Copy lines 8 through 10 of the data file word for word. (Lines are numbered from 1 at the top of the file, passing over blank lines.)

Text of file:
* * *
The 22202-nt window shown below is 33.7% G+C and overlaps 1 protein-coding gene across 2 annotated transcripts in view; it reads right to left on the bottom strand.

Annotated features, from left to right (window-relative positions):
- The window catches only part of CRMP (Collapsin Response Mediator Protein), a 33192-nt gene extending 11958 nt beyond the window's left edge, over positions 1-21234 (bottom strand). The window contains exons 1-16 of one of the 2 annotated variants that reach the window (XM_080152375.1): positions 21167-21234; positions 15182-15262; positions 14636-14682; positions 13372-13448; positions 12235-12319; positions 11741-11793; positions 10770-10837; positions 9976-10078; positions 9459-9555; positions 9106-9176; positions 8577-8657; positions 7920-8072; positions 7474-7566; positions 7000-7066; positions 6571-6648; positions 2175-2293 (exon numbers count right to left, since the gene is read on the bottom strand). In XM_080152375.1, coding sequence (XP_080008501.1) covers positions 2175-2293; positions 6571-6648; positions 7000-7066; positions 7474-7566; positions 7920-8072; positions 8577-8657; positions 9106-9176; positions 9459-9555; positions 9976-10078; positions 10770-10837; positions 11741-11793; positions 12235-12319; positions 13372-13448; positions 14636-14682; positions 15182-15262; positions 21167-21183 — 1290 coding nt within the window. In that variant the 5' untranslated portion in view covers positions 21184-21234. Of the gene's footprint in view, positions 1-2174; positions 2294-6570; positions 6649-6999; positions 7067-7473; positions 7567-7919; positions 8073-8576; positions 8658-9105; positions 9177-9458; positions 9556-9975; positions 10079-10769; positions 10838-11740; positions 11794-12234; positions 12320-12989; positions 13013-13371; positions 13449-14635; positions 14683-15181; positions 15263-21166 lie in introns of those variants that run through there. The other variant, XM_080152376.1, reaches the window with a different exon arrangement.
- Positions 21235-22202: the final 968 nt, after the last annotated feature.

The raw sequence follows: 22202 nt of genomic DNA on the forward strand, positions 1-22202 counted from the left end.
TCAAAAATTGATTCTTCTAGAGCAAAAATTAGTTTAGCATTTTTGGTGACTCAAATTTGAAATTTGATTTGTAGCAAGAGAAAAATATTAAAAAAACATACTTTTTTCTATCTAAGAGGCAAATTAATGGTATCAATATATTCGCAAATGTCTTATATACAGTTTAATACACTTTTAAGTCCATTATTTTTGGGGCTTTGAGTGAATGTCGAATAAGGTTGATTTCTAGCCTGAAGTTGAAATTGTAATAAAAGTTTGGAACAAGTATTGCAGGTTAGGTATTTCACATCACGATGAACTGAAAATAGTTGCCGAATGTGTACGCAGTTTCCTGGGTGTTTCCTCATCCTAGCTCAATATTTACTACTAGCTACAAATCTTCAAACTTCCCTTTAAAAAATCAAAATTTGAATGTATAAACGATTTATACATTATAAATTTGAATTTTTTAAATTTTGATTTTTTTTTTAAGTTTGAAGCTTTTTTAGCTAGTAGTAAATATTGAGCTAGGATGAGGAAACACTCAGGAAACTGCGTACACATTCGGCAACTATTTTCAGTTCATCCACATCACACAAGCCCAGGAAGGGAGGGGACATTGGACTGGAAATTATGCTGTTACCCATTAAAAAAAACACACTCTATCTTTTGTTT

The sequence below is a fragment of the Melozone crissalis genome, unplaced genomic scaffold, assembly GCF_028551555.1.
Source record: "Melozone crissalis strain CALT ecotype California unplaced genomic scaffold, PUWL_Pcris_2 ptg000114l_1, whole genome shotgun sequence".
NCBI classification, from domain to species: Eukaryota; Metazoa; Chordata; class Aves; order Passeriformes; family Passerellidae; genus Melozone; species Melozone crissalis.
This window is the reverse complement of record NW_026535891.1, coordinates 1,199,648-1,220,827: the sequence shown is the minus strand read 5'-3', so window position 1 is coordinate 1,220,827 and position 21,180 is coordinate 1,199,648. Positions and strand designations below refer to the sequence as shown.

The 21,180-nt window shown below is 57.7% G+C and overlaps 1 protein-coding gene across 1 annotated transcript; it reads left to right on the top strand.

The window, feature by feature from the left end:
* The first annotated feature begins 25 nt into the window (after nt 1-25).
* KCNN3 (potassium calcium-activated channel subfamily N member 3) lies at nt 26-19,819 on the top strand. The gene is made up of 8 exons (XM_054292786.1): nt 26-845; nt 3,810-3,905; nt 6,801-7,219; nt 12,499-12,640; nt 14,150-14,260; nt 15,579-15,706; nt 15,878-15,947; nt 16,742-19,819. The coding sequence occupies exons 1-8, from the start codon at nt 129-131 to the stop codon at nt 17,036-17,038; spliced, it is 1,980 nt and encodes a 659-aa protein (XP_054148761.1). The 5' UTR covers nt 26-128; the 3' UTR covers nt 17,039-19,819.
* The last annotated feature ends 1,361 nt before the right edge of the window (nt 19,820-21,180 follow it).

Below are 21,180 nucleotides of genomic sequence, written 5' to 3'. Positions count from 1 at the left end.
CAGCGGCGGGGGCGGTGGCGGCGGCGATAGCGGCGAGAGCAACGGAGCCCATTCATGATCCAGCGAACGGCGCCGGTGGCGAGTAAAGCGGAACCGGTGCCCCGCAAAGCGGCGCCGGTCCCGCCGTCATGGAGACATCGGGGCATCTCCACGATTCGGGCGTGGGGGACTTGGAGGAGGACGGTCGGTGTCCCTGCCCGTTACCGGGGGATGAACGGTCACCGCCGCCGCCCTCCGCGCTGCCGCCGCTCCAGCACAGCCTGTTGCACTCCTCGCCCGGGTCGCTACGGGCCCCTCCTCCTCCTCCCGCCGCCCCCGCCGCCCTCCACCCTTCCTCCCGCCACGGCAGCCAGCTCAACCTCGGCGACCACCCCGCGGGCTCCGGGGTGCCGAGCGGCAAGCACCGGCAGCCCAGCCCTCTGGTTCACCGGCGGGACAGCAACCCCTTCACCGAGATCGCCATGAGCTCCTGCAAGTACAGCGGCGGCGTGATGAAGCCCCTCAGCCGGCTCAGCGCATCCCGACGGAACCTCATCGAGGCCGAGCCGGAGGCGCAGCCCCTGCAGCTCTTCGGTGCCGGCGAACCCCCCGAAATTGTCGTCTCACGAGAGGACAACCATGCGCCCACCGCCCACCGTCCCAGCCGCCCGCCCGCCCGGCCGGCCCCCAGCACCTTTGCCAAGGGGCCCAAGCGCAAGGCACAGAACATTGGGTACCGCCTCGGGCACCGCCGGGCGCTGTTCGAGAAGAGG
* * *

Source record: "Melozone crissalis strain CALT ecotype California unplaced genomic scaffold, PUWL_Pcris_2 ptg000114l_1, whole genome shotgun sequence".
NCBI classification, from domain to species: Eukaryota; Metazoa; Chordata; class Aves; order Passeriformes; family Passerellidae; genus Melozone; species Melozone crissalis.
This window is the reverse complement of record NW_026535891.1, coordinates 1,199,648-1,220,827: the sequence shown is the minus strand read 5'-3', so window position 1 is coordinate 1,220,827 and position 21,180 is coordinate 1,199,648. Positions and strand designations below refer to the sequence as shown.